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Common Divorce myths:

Myth 1 – I paid for everything, so I get to keep...

Wrong. The process for splitting up property in NC is called "equitable distribution." There are generally three steps to the process. The first step is "identification" which determines what property is “marital” and what property is “separate.” Separate property is property owned before marriage, inherited property, or property that was a gift to the claiming spouse. Property that is acquired during the marriage by one or both spouses, and owned on the date of separation, is usually defined as marital property subject to equitable distribution. The most common misconception regarding this process is whether one or both spouses paid for a certain asset or whether one or both spouses are named or registered owners. This does not determine whether an asset or liability is “marital” or “separate.” Additionally, gifts from one spouse to the other spouse during the marriage are presumed to be gifts to the marriage.  The second step is “valuation.” Generally, the fair market value is assigned to each item of marital property. If a value cannot be easily determined or agreed upon, then appraisers or other experts may be required to determine the value of the item in question. The fair market value is often different than purchase value or replacement value. Sentimental value is generally not considered by the court in the process.  The third step is “distribution.” This is where the court must distribute the marital property in an “equitable” manner. An equal division of the marital estate is the presumption under the Equitable Distribution Act; however, there are “factors” under the Act that a court may consider to determine that an un-equal distribution would be equitable.
 

Myth 2 – My children are 13 and 15, so they get to decide where to live...

 

Wrong.  In contested child custody cases, the courts decide custody and visitation based on the "best interest of the child."  Only the court gets to make that decision. In general, judges are rarely aware of the wishes of the children, particularly when the children are young. Judges may consider the wishes of older children in deciding custody and visitation, but this is purely a matter of judicial discretion.  This often requires older children to become an adverse witness to the other parent, which is rarely, if ever, a position children should be put in. This can also turn custody cases into a determination of who is the more lenient or "fun" parent, which is often not in the "best interest of the child." Contested child custody cases are some of the most difficult and draining court cases on judges, attorneys, and of course the parents and children involved.

Myth 3 – They missed their child support payment, so I don't have to let them visit...


Wrong. This situation can arise if the non-custodial parent falls behind in their child support, and the custodial parent decides that the delinquency justifies preventing the other parent from having visitation. This you cannot do. Under the law, child support and child visitation are separate legal issues. In fact, judges generally frown on parents attempting to use one to leverage the other. While child support is needed for the support and maintenance of children's needs, it is not payment for the privilege of visitation for the non-custodial parent. Likewise, the non-custodial parent that is denied visitation cannot withhold paying child support. Again, child support and child visitation are separate legal issues, and any non-compliance must be dealt with in proper court proceedings, not in a tug of war using children.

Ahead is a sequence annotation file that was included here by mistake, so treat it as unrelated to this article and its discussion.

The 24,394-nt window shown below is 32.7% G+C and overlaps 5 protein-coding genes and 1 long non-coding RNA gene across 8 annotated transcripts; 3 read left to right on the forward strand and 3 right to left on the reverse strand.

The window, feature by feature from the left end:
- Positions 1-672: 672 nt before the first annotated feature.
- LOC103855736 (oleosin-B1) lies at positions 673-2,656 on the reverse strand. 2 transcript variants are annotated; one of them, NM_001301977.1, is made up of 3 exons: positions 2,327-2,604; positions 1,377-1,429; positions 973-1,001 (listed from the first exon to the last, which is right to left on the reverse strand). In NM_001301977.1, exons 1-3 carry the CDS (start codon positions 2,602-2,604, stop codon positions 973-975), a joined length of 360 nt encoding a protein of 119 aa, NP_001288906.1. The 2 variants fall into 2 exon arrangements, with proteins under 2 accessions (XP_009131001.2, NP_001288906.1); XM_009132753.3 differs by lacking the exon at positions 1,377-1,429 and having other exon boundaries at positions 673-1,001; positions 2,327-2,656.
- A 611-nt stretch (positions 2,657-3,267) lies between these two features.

Myth 4 – We don't have a Separation Agreement, so we aren't legally separated...

Wrong.  A couple is not required to have a formal separation agreement to be considered "separated."  A separation agreement is simply a contract. Being "separated" means that the couple are living separate and apart, under separate roofs, and at least one of them have the intent to terminate the marriage.  If the couple begins to live together again, under the same roof, they are considered to have resumed the marital relationship and "reconciled." They are no longer considered to be legally separated. However, maintaining a civil relationship, attending children's functions or family functions at the same time, or even visiting in the formal marital residence would not be considered a "reconciliation" or a resumption of the marital relationship.  Regarding "divorce," there are two requirements that must be met in NC to dissolve a marriage (called "Absolute Divorce"). First, at least one of the parties must have lived in North Carolina for 6 months prior to filing for divorce; and second, the couple must have lived apart, under separate roofs, for at least one year and at least one of the parties intended to terminate the marriage. This is considered a “no-fault” divorce as the parties do not have to state a reason for ending the marriage, they just have to meet these two requirements.  So long as these requirements are met, one spouse cannot stop the other from obtaining a divorce. But be aware, obtaining an Absolute Divorce can bar pursuing other legal remedies that may be available such as alimony or equitable distribution if these claims have not already been pursued or otherwise resolved.

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